Spoilers! Project Euler solutions in Haskell

Not having done any Haskell programming in ages, I was provoked by Louis Sterrett to try some of the Euler Project problems. Even simple programs are good & healthy exercise, excellent for driving off the spleen and regulating the circulation. Besides, I’m still not very au fait with standard Haskell style and idioms, so it’s interesting to compare my solutions with others’ – the Haskell wiki also has some suggested solutions.

Here are my solutions to problems 1-2 and 4-5  (my solution to problem 3 was a little too disgusting even for my plebeian tastes; the ones on the Haskell wiki are much better). Don’t read ahead if you want to try the problems yourself!

  1. Find the sum of all the multiples of 3 or 5 below 1000.

    Solution 1 – brute force:

    problem1 = sum $ nub $ filter (`isMultipleOf` [3,5]) [1..999]
      where
        isMultipleOf n factors = (filter (\f -> n `mod` f == 0) factors) /= []
    

    “nub” filters out duplicates from a list – why it’s not called something like “unique”, I don’t know.

    Solution 2 – formula for summing the series:

    -- calculate sum of multiples of n, up to limit
    sumToLimit f limit = f * (upper) * (upper + 1) `div` 2
      where
        upper = (limit-1) `div` f
    
    problem1' =
      (sumToLimit 3 limit) + (sumToLimit 5 limit) - (sumToLimit 15 limit)
    
  2. Find the sum of even-valued terms in the Fibonacci sequence whose values do not exceed four million.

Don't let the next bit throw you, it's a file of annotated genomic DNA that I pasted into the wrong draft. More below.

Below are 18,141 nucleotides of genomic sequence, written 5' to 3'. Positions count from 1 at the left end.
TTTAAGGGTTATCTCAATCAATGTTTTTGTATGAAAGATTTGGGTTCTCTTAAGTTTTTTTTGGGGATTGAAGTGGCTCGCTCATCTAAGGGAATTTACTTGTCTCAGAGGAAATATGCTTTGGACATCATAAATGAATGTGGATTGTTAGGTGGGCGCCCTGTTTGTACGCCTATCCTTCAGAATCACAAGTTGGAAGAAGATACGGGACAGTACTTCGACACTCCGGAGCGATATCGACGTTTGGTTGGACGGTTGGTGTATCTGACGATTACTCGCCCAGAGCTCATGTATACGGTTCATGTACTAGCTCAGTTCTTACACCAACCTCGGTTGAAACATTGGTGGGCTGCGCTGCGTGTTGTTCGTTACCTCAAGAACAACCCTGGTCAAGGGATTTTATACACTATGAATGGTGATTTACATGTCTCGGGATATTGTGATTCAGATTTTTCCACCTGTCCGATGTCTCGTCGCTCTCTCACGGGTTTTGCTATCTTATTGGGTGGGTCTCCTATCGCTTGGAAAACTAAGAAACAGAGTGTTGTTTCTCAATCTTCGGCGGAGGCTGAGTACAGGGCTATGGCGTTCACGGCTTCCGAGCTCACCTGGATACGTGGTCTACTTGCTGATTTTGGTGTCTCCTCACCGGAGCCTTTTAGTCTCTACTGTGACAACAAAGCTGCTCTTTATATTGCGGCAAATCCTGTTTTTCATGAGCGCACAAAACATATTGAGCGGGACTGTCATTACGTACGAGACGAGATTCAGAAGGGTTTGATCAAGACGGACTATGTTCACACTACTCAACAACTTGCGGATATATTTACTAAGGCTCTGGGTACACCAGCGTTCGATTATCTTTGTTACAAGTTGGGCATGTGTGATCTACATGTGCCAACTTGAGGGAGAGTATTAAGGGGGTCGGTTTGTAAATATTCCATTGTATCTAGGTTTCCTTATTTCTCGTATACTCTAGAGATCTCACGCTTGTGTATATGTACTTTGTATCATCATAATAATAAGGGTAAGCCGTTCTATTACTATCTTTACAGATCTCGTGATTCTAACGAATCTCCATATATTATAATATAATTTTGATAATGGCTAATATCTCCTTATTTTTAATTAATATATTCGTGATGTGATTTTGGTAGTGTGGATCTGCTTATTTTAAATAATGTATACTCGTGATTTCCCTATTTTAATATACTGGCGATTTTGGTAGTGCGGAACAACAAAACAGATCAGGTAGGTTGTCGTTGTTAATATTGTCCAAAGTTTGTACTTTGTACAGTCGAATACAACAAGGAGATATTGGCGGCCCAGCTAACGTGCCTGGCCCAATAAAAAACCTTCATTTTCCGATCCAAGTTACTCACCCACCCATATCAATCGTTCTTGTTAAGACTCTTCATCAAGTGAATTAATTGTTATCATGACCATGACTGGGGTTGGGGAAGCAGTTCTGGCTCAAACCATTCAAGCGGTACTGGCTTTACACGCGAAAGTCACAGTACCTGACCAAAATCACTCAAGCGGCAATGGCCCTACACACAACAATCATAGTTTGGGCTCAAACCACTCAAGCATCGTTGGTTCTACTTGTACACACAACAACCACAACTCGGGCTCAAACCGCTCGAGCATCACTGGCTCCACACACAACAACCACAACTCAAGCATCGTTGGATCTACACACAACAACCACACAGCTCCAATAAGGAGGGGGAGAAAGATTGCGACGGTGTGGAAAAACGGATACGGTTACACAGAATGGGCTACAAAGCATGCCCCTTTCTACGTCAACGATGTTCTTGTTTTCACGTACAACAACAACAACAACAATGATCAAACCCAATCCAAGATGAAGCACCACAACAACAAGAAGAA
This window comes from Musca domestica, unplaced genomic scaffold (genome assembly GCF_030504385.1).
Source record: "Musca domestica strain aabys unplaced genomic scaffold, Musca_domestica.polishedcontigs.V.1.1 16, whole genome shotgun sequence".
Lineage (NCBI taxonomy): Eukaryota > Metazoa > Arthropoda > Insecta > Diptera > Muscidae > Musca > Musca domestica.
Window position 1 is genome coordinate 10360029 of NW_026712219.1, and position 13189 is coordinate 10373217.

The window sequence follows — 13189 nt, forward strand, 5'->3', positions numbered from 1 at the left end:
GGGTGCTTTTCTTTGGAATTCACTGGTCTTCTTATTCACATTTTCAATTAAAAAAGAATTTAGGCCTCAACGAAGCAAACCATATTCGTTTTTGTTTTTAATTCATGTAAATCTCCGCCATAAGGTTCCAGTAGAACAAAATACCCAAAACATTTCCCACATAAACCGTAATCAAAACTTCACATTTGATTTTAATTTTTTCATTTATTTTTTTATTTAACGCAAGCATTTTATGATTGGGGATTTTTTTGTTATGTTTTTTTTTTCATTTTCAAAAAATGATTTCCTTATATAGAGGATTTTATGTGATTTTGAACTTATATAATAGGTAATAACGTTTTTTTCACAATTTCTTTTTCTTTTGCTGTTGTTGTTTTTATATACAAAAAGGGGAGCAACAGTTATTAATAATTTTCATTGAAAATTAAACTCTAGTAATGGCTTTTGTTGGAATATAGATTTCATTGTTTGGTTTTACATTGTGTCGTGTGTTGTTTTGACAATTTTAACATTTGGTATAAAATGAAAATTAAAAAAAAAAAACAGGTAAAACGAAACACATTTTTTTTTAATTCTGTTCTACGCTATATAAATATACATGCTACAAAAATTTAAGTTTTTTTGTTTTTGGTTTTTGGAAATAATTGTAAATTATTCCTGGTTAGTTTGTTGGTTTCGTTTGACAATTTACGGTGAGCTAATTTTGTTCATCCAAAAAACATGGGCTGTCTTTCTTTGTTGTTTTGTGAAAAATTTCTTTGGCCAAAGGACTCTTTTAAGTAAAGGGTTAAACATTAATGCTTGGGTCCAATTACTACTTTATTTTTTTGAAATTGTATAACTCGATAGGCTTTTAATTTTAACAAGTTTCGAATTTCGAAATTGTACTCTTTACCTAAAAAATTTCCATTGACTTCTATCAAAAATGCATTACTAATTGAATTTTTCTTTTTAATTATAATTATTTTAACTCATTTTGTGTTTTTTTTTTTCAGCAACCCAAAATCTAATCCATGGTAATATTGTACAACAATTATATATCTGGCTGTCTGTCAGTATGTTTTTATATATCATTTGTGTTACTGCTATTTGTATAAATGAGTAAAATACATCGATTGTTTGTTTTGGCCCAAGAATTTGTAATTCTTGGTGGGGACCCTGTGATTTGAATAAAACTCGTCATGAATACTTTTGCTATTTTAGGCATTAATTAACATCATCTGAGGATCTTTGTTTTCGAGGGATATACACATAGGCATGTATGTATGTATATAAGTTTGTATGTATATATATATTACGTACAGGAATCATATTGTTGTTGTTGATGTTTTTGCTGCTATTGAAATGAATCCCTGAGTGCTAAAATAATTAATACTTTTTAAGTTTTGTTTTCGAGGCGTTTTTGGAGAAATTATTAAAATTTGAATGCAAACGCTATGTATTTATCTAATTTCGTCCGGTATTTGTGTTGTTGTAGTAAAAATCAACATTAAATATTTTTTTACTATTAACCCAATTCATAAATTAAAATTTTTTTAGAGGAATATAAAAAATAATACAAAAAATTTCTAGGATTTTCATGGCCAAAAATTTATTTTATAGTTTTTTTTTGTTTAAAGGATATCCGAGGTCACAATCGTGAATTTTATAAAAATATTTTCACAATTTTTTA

Solution 1 – brute force:

    fibNums = 1 : 2 : (generateFibs 1 2)
      where
        generateFibs n1 n2  =
          let next = n1 + n2
          in next : (generateFibs n2 next)
    
    problem2 = sum $ filter even $ takeWhile (< 4000000) fibNums
    

    Solution 2 – Binet’s formula for terms of the sequence (see Wikipedia).

    fib n = floor $ ((a ** n) / (5 ** 0.5)) + 0.5
      where
        a = (1 + (5 ** 0.5)) / 2
    
    problem2' = sum $ filter even $ takeWhile (< 4000000) $ tail $ map fib [1..]
    

    (The Project Euler page defines the Fibonacci sequence as starting “1, 2, 3 …” rather than “1, 1, 2, 3 …”, so the “tail” function is used to discard the initial, unnecessary “1”.)

  1. Find the largest palindrome made from the product of two 3-digit numbers.

    Solution:

    import Data.List (sort)
    
    isPalindrome xs = xs == (reverse xs)
    isPalindromicNum = isPalindrome . show
    
    problem4 = last $ sort $ palindromes
      where
        threeDigitNums = [999, 998 .. 100]
        palindromes =
          [i * j | i <- threeDigitNums, j <- threeDigitNums, isPalindromicNum (i*j)]
    
  2. What is the smallest positive number that is evenly divisible by all of the numbers from 1 to 20?

    Solution:

    problem5 = foldr lcm 1 [1..20]
    

    (This is almost cheating, really, because Haskell has a “lowest common multiple” function built in.)

Advertisements